László Lauber


Excelsior autószerviz, Budapest, photographer unknown

Born in Pécs in 1902, in what was then the Austro-Hungarian empire, Lázló Lauber left his mark on Budapest, first in the interwar years together with his partner István Nyiri and later working in the state system.

Educated at the Josef Royal Technical University of Budapest, after graduating Lauber continued to work in the university where he first encountered and later collaborated with many of the key interwar years architects shaping Buda and Pest. He built a striking avantgarde garage, the Excelsior to much aclaim in 1930.


The rooftop of residential building Kék Golyó utca, Budapest 1934


In 1933, he opened a practice with István Nyiri; together, they made a formidable, talented, and creative team. Among notable works was a resort hotel in Pécs and a family home for Nyiri and the Budapest telephone factory in 1941.


CUB A building Villányi Street, Budapest District IX, Hungary. Image CC BY SA 3.0 Image ‘globetrotter’


Victims of history, his collaboration with István Nyiri ended in 1944 when their office took a direct hit from a bomb.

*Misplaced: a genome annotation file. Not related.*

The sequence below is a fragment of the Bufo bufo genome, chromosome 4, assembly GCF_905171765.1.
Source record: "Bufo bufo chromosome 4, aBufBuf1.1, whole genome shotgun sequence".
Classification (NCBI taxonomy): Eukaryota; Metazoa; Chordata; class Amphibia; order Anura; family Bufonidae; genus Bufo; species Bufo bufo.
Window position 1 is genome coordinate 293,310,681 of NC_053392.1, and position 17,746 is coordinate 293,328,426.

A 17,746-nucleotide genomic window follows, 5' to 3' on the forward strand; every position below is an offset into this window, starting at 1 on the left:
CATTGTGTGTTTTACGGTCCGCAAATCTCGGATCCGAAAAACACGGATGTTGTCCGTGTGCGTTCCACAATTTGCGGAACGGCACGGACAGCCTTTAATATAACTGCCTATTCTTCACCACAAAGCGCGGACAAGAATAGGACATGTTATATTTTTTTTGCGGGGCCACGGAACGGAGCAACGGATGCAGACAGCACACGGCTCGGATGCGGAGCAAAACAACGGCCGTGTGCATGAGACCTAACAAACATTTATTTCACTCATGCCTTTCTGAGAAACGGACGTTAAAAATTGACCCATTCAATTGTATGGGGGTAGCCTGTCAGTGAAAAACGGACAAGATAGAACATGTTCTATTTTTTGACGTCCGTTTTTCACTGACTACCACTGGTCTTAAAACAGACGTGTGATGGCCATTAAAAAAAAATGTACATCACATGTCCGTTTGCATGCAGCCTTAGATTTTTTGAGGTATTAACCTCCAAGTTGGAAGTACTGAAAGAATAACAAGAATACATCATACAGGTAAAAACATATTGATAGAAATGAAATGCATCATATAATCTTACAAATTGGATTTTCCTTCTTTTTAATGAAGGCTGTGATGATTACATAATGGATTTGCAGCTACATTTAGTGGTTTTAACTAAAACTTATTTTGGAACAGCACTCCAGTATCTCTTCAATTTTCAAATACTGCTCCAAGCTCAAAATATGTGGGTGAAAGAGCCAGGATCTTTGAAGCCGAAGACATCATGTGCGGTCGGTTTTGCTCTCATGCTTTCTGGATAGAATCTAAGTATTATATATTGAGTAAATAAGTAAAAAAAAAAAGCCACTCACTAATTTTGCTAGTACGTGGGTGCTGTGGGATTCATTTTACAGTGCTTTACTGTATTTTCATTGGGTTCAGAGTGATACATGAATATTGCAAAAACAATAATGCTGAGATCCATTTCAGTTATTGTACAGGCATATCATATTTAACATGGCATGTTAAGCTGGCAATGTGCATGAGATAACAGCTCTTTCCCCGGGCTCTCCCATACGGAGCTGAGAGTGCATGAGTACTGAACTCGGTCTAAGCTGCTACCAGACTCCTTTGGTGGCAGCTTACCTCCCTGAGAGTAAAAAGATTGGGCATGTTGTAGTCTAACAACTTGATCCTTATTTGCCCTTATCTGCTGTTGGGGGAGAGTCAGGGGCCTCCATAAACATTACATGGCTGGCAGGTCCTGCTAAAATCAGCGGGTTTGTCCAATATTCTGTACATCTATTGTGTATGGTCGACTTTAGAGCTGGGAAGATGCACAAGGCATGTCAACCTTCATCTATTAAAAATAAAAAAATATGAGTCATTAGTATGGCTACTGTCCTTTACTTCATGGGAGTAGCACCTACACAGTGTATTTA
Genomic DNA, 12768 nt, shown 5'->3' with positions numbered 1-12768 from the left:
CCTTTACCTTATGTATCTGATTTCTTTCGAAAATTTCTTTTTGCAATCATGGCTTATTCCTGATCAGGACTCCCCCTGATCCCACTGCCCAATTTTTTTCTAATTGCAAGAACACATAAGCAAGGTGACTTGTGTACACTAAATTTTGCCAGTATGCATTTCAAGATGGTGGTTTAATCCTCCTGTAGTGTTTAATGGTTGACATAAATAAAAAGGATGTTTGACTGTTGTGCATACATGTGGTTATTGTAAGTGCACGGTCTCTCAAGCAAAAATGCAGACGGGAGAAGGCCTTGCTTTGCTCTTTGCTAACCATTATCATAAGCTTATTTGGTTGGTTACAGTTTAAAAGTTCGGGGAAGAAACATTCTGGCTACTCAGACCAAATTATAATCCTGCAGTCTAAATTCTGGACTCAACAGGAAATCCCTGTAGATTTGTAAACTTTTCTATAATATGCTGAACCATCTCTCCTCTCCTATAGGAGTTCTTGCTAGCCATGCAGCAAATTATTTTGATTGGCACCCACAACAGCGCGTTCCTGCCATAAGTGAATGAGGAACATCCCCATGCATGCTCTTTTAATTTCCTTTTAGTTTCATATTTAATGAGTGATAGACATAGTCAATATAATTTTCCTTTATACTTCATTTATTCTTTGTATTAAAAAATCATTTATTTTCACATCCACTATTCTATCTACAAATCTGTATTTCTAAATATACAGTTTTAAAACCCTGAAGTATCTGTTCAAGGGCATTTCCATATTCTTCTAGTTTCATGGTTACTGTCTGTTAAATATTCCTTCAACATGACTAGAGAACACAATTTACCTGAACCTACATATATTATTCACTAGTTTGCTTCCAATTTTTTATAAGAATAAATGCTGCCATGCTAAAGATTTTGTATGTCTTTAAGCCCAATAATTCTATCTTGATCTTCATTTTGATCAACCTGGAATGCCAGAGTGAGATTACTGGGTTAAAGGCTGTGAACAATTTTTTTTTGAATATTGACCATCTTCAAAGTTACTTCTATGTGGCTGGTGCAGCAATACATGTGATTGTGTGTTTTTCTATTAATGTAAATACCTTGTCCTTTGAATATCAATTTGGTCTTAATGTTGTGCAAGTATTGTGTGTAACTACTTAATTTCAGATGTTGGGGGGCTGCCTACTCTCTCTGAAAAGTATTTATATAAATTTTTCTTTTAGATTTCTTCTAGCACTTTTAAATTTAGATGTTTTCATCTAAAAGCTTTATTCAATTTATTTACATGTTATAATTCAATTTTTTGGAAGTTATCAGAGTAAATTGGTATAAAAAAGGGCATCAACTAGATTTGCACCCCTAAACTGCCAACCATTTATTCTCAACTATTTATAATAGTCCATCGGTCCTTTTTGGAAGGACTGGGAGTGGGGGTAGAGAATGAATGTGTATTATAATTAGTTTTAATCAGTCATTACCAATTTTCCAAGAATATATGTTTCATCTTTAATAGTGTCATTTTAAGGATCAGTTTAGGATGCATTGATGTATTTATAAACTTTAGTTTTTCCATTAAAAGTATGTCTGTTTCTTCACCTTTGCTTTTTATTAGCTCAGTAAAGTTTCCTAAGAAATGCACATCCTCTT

Post-war, it took four years for the Communist Government to take full control of Hungary, but the changes were already set on a particular course at the end of the war. Lauber’s practice could not operate under the new regime. There was limited, if any, calling for avantgarde apartment blocks. He combined his role as part of a team tasked with rebuilding a devastated city that lay in ruins with teaching a new generation of architects at the university.  His noted buildings included many state government structures; they included ministry buildings and the Faculty of Horticultural Science at the University of Gödöllő.

It took almost 50 years for him to be formally recognised for his achievements, he received a posthumous award for his contribution to architecture in 2010.

Lázló Lauber 1902-1953 Avantgarde architect


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